Assembling various loose ends and some ropensci work.
Misc things to work out and write at some date
- Catch up on literature reading (unsorted list in Mendeley). Get entries into notebook.
- Write thoughts on selecting links anchor text in the notebook
- knitr script workflow: externalizing chunks, cache and figure prefixes.
- branching projects and unique repositories
- source code for all manuscripts into repositories
- clean up directories. in particular, establish separate prosecutors-fallacy repository
- Comments on workflow: Date-oriented (notebook) vs File-oriented (Github) explanation. (Or is Github both, via history button, and the notebook just the summary that links to it?)
As per yesterday’s announcement, we are officially funded by a generous grant from the Alfred P. Sloan Foundation!
- Writing feedback on goals, comments to advisors
Scott has a good question about automatic TOC sidebars.
Can generate TOC with redcarpet filter, but it grabs all headers. Unclear how to modify so that it grabs only headers above a certain level. See my attempt as an issue in redcarpet repo. Similarly pandoc only provides
--toc as a compile flag, which does not give us the same control over it’s placement in the HTML.
- Interesting example of RDF visualization and linking to external linked-data resources. In particular, good use/example of linking to DBpedia information. See issue #63
- Open peer review on copernicus platform
Smith fellows 2014 applications open
Titus’s academic software notsuck
Nature Chemistry’s take on Twitter for publishers
A Nature Chemistry blog reflects on Pasteur’s Quadrant
G8 Science ministers call for global research infrastructure, open scientific research data and expanded access to results
How I use git with svn repositories
I don’t use SVN much, but in my opinion “commits” mean something different in SVN then in Git anyway, so I’d rather not entangle the commit history. Because merging is hard in SVN and all local changes are slave to the master central repository, commits tend to be larger, more polished things. Commits and merges are cheap and easy in git, so I commit much more often. By having to commit twice, I am deliberate about whether I’m committing to SVN, with all the overhead that involves, or whether I’m just committing to git.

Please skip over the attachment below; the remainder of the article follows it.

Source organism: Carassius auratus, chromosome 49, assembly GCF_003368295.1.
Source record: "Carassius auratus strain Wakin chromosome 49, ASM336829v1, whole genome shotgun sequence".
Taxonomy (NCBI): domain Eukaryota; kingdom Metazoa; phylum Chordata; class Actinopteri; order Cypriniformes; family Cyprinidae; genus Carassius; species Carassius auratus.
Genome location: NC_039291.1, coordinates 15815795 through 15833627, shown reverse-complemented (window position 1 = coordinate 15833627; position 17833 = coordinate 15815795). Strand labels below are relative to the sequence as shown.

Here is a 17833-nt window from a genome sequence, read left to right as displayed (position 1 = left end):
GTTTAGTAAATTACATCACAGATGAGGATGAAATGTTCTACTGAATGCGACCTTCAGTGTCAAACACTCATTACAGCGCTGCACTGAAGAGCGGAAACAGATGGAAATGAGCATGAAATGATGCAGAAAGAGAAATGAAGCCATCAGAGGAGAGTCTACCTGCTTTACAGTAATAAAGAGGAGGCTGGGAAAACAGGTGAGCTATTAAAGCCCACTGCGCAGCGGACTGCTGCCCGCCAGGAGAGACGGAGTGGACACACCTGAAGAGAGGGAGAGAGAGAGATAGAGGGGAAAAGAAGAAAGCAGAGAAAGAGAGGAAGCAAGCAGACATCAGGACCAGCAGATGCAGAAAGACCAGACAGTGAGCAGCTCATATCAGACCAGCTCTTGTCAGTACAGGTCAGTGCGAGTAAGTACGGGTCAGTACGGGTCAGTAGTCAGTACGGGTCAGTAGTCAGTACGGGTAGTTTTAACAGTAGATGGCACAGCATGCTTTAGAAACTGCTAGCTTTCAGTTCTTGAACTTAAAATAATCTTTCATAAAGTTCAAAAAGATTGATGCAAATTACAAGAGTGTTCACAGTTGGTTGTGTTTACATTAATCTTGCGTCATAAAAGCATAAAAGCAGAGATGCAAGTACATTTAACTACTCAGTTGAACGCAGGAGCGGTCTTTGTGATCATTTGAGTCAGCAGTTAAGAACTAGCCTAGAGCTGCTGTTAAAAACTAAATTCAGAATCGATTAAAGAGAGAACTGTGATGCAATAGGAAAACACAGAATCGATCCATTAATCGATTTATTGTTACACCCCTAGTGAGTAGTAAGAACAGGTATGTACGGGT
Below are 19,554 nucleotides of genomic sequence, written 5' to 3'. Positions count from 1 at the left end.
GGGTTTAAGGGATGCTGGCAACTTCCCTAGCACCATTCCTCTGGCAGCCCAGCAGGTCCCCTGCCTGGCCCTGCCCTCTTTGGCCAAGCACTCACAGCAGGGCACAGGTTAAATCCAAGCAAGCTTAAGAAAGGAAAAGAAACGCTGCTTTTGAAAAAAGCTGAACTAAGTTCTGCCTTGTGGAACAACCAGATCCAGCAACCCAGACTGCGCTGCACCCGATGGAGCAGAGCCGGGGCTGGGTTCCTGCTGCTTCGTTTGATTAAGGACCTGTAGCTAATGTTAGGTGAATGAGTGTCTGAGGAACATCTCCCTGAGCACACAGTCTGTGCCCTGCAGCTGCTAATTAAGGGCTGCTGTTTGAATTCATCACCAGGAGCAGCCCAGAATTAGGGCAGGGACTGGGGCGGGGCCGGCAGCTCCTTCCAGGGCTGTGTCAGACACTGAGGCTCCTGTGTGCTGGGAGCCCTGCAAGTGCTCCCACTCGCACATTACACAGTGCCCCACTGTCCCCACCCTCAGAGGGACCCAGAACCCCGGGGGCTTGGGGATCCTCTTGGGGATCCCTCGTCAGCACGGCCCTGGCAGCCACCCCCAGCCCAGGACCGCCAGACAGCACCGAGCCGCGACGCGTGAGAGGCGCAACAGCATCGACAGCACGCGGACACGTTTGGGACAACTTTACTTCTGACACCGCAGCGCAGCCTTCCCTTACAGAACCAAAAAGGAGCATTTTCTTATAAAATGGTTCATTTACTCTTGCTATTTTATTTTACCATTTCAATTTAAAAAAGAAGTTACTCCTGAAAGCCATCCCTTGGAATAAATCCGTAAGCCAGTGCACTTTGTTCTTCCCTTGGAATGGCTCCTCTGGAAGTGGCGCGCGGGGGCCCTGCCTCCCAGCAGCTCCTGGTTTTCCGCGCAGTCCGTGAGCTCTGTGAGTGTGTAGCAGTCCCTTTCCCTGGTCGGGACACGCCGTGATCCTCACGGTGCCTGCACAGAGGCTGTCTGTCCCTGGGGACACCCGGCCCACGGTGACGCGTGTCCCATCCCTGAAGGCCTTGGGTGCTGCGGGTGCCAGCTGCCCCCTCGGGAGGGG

I think my approach is much easier than this
My replies to data quality survey
What constitutes data quality?
Statistical quality Measurement error, the degree to which potential covariates are either controlled for or co-measured, and the sample size.
Computational quality Open and standardized format (csv, xml in defined schema of the field, etc) Thorough metadata conforming to tightly defined and verifiable schema. Terms defined as URIs / linked data. Openly accessible under permissive licensing.
How might data quality be assessed generally?
Statistical quality depends on what the researcher wants to do with it, and is generally easy for the researcher to assess. All the elements listed under statistical quality should simply be included in metadata, and researchers can draw their own conclusions about sample size, covariates, etc.
Computational quality measurement should reflect data management practices more broadly. Something like Tim Berners Lee’s five-star mechanism for linked data, or badges that indicate if data includes verification tools, etc.
Good quality data should be incentivised the same way good publications are. If good quality data can make a career, researchers will rise to the challenge with a little help for proofreading and formatting. Ease of depositing data in a useful format and sharing that data, along with metrics to reflect the impact it has, can go a long way in this regard.